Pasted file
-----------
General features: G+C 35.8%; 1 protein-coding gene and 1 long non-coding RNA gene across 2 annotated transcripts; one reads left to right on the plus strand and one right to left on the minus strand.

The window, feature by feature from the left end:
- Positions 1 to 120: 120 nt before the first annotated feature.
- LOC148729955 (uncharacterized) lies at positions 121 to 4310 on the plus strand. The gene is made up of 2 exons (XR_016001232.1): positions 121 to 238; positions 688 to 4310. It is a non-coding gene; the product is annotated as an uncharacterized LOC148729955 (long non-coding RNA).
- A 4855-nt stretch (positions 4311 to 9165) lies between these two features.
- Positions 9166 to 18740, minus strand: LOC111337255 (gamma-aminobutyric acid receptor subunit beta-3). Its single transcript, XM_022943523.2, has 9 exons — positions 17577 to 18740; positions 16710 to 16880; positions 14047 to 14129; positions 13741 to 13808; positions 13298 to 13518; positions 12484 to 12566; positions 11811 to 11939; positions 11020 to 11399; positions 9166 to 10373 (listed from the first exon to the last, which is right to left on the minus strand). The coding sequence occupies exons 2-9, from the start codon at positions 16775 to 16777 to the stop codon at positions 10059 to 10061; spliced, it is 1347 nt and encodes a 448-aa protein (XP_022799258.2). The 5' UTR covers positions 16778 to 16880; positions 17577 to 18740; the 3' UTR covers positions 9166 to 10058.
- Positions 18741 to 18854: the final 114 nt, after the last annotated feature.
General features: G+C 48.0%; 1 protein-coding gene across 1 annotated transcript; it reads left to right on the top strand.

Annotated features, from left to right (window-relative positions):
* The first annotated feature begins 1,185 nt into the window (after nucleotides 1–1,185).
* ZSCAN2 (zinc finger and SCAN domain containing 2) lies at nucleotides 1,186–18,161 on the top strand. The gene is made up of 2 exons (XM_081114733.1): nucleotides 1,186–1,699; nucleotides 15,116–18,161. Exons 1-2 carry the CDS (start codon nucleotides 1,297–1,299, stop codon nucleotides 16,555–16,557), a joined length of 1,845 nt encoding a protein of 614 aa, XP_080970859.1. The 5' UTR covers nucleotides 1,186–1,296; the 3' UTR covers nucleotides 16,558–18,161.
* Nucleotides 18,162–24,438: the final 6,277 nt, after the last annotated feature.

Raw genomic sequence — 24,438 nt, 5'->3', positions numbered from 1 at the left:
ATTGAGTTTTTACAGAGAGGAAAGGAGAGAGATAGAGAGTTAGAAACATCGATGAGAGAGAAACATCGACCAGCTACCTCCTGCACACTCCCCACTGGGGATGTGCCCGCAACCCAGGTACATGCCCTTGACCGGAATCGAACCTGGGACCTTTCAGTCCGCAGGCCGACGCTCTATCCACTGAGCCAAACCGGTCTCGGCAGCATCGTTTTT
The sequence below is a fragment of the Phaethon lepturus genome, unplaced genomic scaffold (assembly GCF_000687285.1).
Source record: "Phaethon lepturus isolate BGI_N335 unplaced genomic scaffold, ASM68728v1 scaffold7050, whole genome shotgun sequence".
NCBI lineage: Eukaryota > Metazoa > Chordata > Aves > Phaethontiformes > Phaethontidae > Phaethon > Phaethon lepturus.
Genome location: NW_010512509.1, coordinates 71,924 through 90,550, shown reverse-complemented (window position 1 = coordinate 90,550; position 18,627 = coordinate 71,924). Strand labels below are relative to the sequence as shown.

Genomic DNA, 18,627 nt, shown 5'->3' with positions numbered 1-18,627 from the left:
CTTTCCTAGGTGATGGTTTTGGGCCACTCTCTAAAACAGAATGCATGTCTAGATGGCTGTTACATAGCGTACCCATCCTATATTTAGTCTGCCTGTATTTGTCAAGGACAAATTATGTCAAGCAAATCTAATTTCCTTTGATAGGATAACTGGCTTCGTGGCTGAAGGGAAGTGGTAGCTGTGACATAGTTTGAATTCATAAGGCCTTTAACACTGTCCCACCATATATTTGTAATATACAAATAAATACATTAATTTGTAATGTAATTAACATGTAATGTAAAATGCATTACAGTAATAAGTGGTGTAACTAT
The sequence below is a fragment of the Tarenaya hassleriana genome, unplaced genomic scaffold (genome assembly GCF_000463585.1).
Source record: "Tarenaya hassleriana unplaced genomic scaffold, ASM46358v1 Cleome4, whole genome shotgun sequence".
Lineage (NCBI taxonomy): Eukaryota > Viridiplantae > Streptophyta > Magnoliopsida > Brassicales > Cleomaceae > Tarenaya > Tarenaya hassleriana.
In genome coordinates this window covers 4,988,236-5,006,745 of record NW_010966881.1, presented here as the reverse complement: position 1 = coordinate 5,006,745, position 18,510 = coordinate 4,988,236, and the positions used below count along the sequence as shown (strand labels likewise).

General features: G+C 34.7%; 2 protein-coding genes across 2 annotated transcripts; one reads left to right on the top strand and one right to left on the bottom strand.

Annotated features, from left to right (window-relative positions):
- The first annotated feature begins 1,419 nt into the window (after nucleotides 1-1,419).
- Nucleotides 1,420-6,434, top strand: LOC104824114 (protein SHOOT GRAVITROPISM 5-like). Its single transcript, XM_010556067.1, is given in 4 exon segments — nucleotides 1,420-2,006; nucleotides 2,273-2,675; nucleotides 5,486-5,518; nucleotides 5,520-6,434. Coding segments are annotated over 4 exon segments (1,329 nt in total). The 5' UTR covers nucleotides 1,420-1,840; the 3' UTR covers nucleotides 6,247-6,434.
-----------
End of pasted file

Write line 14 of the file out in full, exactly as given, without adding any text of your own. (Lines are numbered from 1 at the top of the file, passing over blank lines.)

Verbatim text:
ATTGAGTTTTTACAGAGAGGAAAGGAGAGAGATAGAGAGTTAGAAACATCGATGAGAGAGAAACATCGACCAGCTACCTCCTGCACACTCCCCACTGGGGATGTGCCCGCAACCCAGGTACATGCCCTTGACCGGAATCGAACCTGGGACCTTTCAGTCCGCAGGCCGACGCTCTATCCACTGAGCCAAACCGGTCTCGGCAGCATCGTTTTT